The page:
Actually, it's Jerry Reinsdorf's team, and the crusty Chicago owner has the problem of re-signing both Jordan and coach Jackson after this season. But Jordan is, forgive us, the man. Before training camp began, it was Jordan who called up Rod-man, his controversial new teammate, "to make sure we were all on the same page." Jordan was satisfied, and the two have developed a cordial relationship. While they are "total opposites" off the court, Jordan says that "on the court we are very similar: both consummate pros." Rodman hasn't changed (except hair colors), but he has toned down his act and has been booted from only one game. And the Bulls simply don't care if Dennis exercises to Randy Travis songs or enjoys comparing nail-polish notes (his choice: Rio Red by Revlon) with a female reporter. "Michael knows he can count on me," Rodman says. "I'm just here to put gas in."

Jordan hasn't completely mellowed. He maintains exacting standards for both himself and his teammates and will blister offenders. During last week's win over Houston, Jordan screamed at center Luc Longley after he let Hakeem Olajuwon get in Michael's way. "Scottie has a little bit more sensitivity toward the players' feelings," admits Jordan. "I'm trying to acquire that."

Fundamentally, the Bulls rely on the strategy that led them to three consecutive NBA championships in the early '90s. They run the triangle offense, a three-man game on one side of the court that relies on passing and picks and utilizes the improvisational skills of Jordan and Pippen. It observes the team's most glaring weakness, at center. NBA conventional wisdom says the Bulls are most vulnerable in the playoffs to a team with a dominating center, like Houston's Olajuwon or Orlando's Shaquille O'Neal. But Chicago compensates with speed and aggressiveness on defense. In a league with talent diluted by expansion, that may prove enough. That and of course, the re-energized Mr. Jordan. "I had gotten very bored with basketball--very bored," he said. "Baseball helped me re-establish the motivation I needed to come back."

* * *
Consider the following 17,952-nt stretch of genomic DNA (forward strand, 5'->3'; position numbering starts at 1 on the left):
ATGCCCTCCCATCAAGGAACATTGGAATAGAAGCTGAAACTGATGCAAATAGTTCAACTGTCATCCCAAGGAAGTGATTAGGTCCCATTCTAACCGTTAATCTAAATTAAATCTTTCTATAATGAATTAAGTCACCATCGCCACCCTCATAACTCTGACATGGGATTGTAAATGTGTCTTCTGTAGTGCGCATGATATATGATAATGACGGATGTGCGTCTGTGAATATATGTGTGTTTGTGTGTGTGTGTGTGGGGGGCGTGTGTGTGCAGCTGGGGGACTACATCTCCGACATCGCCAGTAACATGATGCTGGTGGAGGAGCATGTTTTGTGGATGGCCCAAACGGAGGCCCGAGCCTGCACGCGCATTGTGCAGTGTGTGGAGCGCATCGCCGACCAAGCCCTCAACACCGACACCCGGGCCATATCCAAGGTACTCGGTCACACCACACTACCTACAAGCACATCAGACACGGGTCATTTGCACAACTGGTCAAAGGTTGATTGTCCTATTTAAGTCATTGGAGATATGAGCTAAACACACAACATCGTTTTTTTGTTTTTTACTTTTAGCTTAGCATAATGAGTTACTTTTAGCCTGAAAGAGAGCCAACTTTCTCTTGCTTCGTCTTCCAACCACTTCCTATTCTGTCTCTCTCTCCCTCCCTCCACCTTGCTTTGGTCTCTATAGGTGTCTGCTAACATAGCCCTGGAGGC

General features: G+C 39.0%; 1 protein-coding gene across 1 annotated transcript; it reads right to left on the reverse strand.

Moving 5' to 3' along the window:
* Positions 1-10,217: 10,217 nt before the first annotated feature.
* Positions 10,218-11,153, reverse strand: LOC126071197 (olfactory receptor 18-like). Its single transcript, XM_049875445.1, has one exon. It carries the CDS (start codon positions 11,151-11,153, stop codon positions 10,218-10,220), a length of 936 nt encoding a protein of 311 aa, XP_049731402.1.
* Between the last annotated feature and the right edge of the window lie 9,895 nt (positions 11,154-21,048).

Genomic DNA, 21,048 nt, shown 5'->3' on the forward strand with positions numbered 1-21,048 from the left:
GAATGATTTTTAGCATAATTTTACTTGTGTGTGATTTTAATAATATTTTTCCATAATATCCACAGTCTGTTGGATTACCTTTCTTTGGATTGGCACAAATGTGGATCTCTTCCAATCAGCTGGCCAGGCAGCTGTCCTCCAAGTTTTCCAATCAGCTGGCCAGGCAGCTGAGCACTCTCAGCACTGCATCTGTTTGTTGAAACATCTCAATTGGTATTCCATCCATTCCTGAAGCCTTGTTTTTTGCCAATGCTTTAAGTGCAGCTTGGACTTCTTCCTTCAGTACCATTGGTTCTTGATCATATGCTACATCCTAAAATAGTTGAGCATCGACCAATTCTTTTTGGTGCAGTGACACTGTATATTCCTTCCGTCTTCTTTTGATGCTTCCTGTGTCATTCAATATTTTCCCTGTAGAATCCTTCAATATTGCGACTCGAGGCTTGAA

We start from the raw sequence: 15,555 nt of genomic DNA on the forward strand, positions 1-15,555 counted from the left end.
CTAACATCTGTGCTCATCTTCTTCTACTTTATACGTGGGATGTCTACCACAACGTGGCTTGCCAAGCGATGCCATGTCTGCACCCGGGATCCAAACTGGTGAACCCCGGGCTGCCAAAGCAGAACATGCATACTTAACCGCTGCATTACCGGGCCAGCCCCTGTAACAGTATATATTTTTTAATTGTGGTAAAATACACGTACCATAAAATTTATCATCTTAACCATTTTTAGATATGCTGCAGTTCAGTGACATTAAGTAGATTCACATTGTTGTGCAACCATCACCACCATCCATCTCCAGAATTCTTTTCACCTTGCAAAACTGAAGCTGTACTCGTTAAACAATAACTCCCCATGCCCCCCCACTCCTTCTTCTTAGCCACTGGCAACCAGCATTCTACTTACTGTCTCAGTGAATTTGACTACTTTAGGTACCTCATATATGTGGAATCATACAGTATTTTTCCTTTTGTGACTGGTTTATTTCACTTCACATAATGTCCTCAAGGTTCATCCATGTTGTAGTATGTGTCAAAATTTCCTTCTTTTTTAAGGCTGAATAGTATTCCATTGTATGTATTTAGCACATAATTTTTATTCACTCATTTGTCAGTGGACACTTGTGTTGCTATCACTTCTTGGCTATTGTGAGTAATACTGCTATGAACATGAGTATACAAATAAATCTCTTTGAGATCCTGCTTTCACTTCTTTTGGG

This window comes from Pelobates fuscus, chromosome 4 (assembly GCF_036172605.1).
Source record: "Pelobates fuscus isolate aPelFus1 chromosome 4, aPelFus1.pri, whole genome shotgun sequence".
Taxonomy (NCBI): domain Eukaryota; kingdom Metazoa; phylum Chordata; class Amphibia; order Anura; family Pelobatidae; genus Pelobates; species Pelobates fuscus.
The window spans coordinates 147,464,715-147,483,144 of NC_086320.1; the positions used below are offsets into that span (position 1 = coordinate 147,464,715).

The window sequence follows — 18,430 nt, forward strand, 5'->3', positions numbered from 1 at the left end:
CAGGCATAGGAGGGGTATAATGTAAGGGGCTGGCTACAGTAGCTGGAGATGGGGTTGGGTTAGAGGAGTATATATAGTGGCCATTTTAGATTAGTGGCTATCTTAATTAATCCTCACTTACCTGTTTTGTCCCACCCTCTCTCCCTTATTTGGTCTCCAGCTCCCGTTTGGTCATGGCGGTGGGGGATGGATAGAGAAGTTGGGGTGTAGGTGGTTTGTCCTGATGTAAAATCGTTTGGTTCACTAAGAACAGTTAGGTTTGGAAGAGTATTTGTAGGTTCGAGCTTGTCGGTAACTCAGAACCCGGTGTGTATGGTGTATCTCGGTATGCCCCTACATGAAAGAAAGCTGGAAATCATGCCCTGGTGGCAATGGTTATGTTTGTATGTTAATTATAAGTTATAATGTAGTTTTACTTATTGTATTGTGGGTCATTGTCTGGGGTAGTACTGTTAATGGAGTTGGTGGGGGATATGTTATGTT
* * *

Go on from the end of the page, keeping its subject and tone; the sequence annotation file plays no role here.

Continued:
Ever the competitor, Jordan thinks that Magic's return may be a bit easier than his own because Magic never stopped playing basketball. "He shouldn't have any of the problems I had getting back into the mix of the game," said Michael. "I expect him to come back on top." Or, at least, near it. Because right now, the way the Bulls are playing, there's just no room at the top.


Phil Jackson and strength coach AL Vermeil rely on a four-step program to keep the aging team fit.

Players need strength in concentrated bursts: think of a dunk. First they build their "maximal strength"--the amount of weight they can lift. Then they shift to speed lifting, rapid presses that produce explosive power.

One secret to avoiding injury is a strong midsection--the abdominal and lower-back muscles. A solid core distributes the shock of hard landings through the body. To build the torso, Bulls do sit-ups, toss medicine balls and ride atop a large Swiss ball, flat on their bellies.

Massage therapists loosen the players' muscles. While they're poking around, the therapists search for the signs of hidden muscle tears. Once identified, the rehabilitation can begin before the injury gets severe.

Seven meals and snacks each day. The diet is 60 percent complex carbohydrates (fruit, veggies and grains), 25 percent protein (meat, fish and poultry) and 15 percent fat. Coaches remind players to eat breakfast and avoid fast-food outlets except for endorsements.